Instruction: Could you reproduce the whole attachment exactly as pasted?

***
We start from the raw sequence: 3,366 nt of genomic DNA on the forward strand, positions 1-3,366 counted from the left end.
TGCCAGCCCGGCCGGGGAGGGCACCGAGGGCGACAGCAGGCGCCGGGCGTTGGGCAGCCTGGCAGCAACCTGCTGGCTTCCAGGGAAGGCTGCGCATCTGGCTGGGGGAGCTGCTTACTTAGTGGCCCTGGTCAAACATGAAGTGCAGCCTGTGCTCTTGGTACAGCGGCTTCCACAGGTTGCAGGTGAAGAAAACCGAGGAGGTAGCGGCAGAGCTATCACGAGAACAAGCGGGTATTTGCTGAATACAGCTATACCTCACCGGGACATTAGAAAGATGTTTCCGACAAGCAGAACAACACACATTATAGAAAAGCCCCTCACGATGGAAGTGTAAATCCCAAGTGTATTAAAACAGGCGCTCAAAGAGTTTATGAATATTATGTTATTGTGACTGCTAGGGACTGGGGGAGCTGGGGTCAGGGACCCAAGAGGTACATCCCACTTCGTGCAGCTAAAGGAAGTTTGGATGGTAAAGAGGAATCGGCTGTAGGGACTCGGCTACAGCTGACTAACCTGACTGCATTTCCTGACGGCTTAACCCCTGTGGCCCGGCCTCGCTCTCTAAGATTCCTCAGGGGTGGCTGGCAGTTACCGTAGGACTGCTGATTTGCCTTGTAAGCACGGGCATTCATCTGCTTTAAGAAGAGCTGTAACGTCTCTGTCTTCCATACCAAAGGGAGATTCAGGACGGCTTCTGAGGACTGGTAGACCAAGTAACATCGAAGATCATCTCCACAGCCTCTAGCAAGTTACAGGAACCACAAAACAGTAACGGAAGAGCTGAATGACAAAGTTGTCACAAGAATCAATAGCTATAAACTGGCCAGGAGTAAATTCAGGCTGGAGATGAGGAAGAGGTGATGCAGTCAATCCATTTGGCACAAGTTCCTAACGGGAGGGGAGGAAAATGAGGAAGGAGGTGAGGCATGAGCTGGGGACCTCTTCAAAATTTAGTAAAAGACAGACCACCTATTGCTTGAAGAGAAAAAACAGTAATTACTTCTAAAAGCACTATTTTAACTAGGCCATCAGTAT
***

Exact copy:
We start from the raw sequence: 3,366 nt of genomic DNA on the forward strand, positions 1-3,366 counted from the left end.
TGCCAGCCCGGCCGGGGAGGGCACCGAGGGCGACAGCAGGCGCCGGGCGTTGGGCAGCCTGGCAGCAACCTGCTGGCTTCCAGGGAAGGCTGCGCATCTGGCTGGGGGAGCTGCTTACTTAGTGGCCCTGGTCAAACATGAAGTGCAGCCTGTGCTCTTGGTACAGCGGCTTCCACAGGTTGCAGGTGAAGAAAACCGAGGAGGTAGCGGCAGAGCTATCACGAGAACAAGCGGGTATTTGCTGAATACAGCTATACCTCACCGGGACATTAGAAAGATGTTTCCGACAAGCAGAACAACACACATTATAGAAAAGCCCCTCACGATGGAAGTGTAAATCCCAAGTGTATTAAAACAGGCGCTCAAAGAGTTTATGAATATTATGTTATTGTGACTGCTAGGGACTGGGGGAGCTGGGGTCAGGGACCCAAGAGGTACATCCCACTTCGTGCAGCTAAAGGAAGTTTGGATGGTAAAGAGGAATCGGCTGTAGGGACTCGGCTACAGCTGACTAACCTGACTGCATTTCCTGACGGCTTAACCCCTGTGGCCCGGCCTCGCTCTCTAAGATTCCTCAGGGGTGGCTGGCAGTTACCGTAGGACTGCTGATTTGCCTTGTAAGCACGGGCATTCATCTGCTTTAAGAAGAGCTGTAACGTCTCTGTCTTCCATACCAAAGGGAGATTCAGGACGGCTTCTGAGGACTGGTAGACCAAGTAACATCGAAGATCATCTCCACAGCCTCTAGCAAGTTACAGGAACCACAAAACAGTAACGGAAGAGCTGAATGACAAAGTTGTCACAAGAATCAATAGCTATAAACTGGCCAGGAGTAAATTCAGGCTGGAGATGAGGAAGAGGTGATGCAGTCAATCCATTTGGCACAAGTTCCTAACGGGAGGGGAGGAAAATGAGGAAGGAGGTGAGGCATGAGCTGGGGACCTCTTCAAAATTTAGTAAAAGACAGACCACCTATTGCTTGAAGAGAAAAAACAGTAATTACTTCTAAAAGCACTATTTTAACTAGGCCATCAGTAT